Verse 3. Children are an heritage of the LORD. Hence note, 'tis one of the greatest outward blessings to have a family full of dutiful children. To have many children is the next blessing to much grace. To have many children about us is better than to have much wealth about us. To have store of these olive plants (as the Psalmist calls them) round about our table is better than to have store of oil and wine upon our table. We know the worth of dead, or rather lifeless treasures, but who knows the worth of living treasures? Every man who hath children hath not a blessing in them, yet children are a blessing, and some have many blessings in one child. Children are chiefly a blessing to the children of God. "Lo, children are an heritage of the LORD: and the fruit of the womb is his reward." But are not houses and lands, gold and silver, an heritage bestowed by the Lord upon his people? Doubtless they are, for the earth is his, and the fulness of it, and he gives it to the children of men. But though all things are of God, yet all things are not alike of him: children are more of God than houses and lands. -- Joseph Caryl.
Verse 3. Children! -- might one say as the word was uttered -- I left mine in my distant home, in poverty, their wants and numbers increasing, with the means of providing for their comfort daily narrowing. Even should my life be prolonged, they will be children of want, but with sickness and warnings of death upon me, they will soon be helpless and friendless orphans. Yes I but will God be neglectful of his own heritage? will he turn a gift into a sorrow? Poor as thou art, repine not at the number of thy children. Though lions lack thou shalt not, if thou seekest him; and know that it may be even for their sakes that he feedeth thee. If even thou wouldst not part with one of them for thousands of gold and silver, believe that he who is the fountain of all tenderness regards them with yet deeper love, and will make them now, in thy hour of trial, a means of increasing thy dependence on him, and soon thy support and pride.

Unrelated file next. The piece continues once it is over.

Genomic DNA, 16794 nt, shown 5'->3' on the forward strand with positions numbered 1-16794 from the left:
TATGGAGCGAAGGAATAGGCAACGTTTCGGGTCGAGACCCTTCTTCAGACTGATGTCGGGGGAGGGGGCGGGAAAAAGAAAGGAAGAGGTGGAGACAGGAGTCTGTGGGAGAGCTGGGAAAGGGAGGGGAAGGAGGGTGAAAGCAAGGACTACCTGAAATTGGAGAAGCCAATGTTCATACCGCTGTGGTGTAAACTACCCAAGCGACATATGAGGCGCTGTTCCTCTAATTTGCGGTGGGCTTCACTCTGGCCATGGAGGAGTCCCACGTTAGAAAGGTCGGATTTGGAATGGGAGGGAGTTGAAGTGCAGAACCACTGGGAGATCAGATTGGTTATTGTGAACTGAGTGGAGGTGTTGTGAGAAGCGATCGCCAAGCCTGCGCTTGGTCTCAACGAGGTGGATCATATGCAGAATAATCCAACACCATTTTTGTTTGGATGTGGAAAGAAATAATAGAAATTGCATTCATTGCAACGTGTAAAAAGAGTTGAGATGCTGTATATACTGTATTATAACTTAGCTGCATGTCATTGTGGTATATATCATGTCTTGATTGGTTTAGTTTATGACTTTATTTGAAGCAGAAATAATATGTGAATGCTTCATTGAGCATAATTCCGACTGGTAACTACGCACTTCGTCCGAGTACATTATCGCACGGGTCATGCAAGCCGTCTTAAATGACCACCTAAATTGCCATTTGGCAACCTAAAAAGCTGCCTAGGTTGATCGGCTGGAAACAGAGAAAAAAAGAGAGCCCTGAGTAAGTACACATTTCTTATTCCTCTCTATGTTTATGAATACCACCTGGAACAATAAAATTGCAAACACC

Children! -- might another say, as the Psalm referred to them -- on their opening promise the breath of the destroyer has been poured. They are ripening visibly for the grave, and their very smile and caress cause my wounded heart to bleed anew. Yes, mourner; but God's heritage! may he not claim his own? They are in safe keeping when in his, and will soon be restored to thee in the better land, where death will make them ministering angels at his throne; nay, they will be the first to welcome thee to its glories, to love and worship with thee throughout eternity.